VMware has agreed to acquire a 100-employee ‘network virtualisation’ start-up called Nicira for a staggering $1.3 billion.
Nicira’s technology is used by companies including eBay and Rackspace to manage physical network infrastructure as ‘virtual’ or software-defined networks. This allows network capacity to be provisioned automatically, which means network infrastructure can be scaled up and down in a cloud-like fashion.
"A network, virtualised with Nicira provides the same operational flexibility offered in [server] virtualisation," the company’s website claims. "The physical network … is treated as a resource pool of capacity that can be consumed and repurposed on demand."
"Nicira’s large data centre customers can save $15 to $30 million per data centre in server and network infrastructure," it also claims, by reducing the number of network ports required.
Nicira’s technology is based on the doctoral work of CTO and co-founder Martin Casado. Along with PhD supervisors Nick McKeown (a Brit) and Scott Schenker, Casado developed OpenFlow, an open source ‘software-defined networking’ protocol that forms the basis of Nicira’s products.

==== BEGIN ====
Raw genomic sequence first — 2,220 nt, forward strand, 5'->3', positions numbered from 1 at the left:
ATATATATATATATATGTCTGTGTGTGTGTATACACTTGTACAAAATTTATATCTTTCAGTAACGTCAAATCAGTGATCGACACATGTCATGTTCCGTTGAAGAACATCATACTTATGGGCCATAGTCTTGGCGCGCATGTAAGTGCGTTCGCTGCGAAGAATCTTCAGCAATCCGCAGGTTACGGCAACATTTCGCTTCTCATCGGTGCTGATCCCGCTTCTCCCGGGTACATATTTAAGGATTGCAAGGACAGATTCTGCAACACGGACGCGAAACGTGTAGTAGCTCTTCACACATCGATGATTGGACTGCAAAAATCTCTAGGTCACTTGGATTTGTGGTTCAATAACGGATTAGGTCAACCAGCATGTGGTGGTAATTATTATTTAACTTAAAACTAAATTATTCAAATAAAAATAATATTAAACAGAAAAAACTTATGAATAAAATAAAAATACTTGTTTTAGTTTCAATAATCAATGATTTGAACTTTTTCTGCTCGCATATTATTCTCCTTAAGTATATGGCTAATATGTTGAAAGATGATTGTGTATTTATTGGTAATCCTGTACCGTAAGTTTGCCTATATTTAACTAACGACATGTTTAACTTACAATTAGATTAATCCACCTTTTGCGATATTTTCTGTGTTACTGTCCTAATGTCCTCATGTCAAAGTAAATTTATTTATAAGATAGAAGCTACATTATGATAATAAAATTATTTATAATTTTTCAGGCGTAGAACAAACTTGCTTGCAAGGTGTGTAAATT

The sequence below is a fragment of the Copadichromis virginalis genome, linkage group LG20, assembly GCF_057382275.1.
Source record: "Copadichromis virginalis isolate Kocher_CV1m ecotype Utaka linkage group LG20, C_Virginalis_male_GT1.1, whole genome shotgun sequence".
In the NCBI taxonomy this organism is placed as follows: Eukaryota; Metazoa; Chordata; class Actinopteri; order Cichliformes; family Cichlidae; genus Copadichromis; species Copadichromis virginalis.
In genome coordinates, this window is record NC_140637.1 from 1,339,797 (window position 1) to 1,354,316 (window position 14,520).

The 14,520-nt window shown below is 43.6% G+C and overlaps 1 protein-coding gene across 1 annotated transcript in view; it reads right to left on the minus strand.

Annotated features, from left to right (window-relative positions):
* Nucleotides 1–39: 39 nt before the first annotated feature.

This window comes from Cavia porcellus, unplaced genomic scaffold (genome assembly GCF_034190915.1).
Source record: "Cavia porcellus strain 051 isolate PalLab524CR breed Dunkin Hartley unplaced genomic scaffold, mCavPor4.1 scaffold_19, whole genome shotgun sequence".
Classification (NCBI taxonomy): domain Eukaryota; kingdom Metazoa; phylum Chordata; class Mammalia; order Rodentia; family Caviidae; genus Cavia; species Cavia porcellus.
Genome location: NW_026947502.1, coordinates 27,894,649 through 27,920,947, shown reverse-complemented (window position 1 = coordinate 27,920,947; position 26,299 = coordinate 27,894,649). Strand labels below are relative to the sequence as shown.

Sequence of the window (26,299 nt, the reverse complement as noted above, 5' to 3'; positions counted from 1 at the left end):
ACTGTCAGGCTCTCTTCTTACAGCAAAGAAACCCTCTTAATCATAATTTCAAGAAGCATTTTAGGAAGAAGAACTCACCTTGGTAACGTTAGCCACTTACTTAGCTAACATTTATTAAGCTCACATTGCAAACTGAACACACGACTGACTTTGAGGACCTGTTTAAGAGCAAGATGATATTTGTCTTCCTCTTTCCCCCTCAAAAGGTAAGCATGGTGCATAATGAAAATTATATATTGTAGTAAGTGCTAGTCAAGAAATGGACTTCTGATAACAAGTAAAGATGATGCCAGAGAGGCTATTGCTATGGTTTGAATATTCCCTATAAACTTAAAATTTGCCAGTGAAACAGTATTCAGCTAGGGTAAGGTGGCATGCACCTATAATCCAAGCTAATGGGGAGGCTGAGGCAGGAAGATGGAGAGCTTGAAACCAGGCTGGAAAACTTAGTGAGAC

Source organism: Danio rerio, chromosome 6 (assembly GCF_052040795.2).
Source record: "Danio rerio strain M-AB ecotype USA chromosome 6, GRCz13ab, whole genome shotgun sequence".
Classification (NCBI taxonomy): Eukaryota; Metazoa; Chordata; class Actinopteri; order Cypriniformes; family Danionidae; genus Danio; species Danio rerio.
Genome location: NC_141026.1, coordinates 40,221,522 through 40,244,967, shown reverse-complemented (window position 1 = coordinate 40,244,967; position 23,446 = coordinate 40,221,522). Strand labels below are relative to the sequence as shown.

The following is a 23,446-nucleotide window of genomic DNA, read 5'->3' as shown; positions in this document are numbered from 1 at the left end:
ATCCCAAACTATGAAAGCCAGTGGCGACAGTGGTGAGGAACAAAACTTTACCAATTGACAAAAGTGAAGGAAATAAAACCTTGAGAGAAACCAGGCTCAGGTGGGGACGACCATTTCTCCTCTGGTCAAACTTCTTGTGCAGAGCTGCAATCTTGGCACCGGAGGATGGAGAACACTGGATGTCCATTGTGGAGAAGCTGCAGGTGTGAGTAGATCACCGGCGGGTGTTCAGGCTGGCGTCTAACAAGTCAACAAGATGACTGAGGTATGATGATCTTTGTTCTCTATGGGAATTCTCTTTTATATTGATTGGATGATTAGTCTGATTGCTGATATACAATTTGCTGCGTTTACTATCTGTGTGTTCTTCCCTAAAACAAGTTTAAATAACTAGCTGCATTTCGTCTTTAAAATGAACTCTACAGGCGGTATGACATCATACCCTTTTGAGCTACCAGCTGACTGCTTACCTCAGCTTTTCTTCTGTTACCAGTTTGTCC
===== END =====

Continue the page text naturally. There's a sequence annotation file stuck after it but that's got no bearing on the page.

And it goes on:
Architectural support for security management in enterprise networks – Martin Casado’s PhD thesis
VMware CEO Paul Maritz said the acquisition positions the company as "the industry leader in software-defined networking".
Silicon Valley mogul Marc Andreessen, whose Andreessen Horovitz venture capital firm is one of Nicira’s backers, told Forbes magazine that the acquisition "easily more than doubles VMware’s market opportunity. This positions them very well for the next 20 years.”
All the major networking equipment manufacturers, including Cisco, Juniper and Brocade, have announced their intention to support OpenFlow.
Speaking to Information Age earlier this year, Brocade CEO Michael Klayko said the OpenFlow and software-defined networking promise to disrupt Cisco’s near-monopoly of the IP switching market, by allowing companies to use multiple network infrastructure suppliers. "What it does is open up more of the market to compete on functionality and price performance," he said.
Nicira’s $1.3 billion price tag is twice the $635 million that EMC paid to acquire VMware back in 2003.